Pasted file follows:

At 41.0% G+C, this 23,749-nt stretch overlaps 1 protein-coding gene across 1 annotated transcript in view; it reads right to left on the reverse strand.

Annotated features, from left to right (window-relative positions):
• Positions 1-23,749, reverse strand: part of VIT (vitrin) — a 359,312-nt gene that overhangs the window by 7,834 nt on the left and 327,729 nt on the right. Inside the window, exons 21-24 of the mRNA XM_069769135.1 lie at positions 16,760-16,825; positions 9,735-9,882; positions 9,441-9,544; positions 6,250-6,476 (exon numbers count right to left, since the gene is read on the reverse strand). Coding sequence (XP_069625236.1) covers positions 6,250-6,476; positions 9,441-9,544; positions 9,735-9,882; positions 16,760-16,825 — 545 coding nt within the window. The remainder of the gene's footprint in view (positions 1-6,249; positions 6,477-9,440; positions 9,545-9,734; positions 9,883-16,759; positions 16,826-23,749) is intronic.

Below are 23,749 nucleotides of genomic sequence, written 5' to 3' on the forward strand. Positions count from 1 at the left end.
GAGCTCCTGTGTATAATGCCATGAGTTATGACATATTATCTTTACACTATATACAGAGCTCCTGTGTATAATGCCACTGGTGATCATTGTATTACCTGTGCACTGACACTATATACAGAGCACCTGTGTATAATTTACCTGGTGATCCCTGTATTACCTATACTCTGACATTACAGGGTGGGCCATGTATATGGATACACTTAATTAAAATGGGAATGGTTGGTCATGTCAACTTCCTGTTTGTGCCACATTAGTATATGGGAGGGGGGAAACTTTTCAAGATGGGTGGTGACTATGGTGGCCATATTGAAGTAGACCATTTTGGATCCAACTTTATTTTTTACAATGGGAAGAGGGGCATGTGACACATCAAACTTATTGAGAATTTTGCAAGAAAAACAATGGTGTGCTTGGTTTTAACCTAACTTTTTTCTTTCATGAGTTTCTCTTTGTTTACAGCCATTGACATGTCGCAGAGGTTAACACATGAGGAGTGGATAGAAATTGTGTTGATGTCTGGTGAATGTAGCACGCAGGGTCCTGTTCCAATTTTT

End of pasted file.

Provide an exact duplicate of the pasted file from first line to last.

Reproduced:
At 41.0% G+C, this 23,749-nt stretch overlaps 1 protein-coding gene across 1 annotated transcript in view; it reads right to left on the reverse strand.

Annotated features, from left to right (window-relative positions):
• Positions 1-23,749, reverse strand: part of VIT (vitrin) — a 359,312-nt gene that overhangs the window by 7,834 nt on the left and 327,729 nt on the right. Inside the window, exons 21-24 of the mRNA XM_069769135.1 lie at positions 16,760-16,825; positions 9,735-9,882; positions 9,441-9,544; positions 6,250-6,476 (exon numbers count right to left, since the gene is read on the reverse strand). Coding sequence (XP_069625236.1) covers positions 6,250-6,476; positions 9,441-9,544; positions 9,735-9,882; positions 16,760-16,825 — 545 coding nt within the window. The remainder of the gene's footprint in view (positions 1-6,249; positions 6,477-9,440; positions 9,545-9,734; positions 9,883-16,759; positions 16,826-23,749) is intronic.

Below are 23,749 nucleotides of genomic sequence, written 5' to 3' on the forward strand. Positions count from 1 at the left end.
GAGCTCCTGTGTATAATGCCATGAGTTATGACATATTATCTTTACACTATATACAGAGCTCCTGTGTATAATGCCACTGGTGATCATTGTATTACCTGTGCACTGACACTATATACAGAGCACCTGTGTATAATTTACCTGGTGATCCCTGTATTACCTATACTCTGACATTACAGGGTGGGCCATGTATATGGATACACTTAATTAAAATGGGAATGGTTGGTCATGTCAACTTCCTGTTTGTGCCACATTAGTATATGGGAGGGGGGAAACTTTTCAAGATGGGTGGTGACTATGGTGGCCATATTGAAGTAGACCATTTTGGATCCAACTTTATTTTTTACAATGGGAAGAGGGGCATGTGACACATCAAACTTATTGAGAATTTTGCAAGAAAAACAATGGTGTGCTTGGTTTTAACCTAACTTTTTTCTTTCATGAGTTTCTCTTTGTTTACAGCCATTGACATGTCGCAGAGGTTAACACATGAGGAGTGGATAGAAATTGTGTTGATGTCTGGTGAATGTAGCACGCAGGGTCCTGTTCCAATTTTT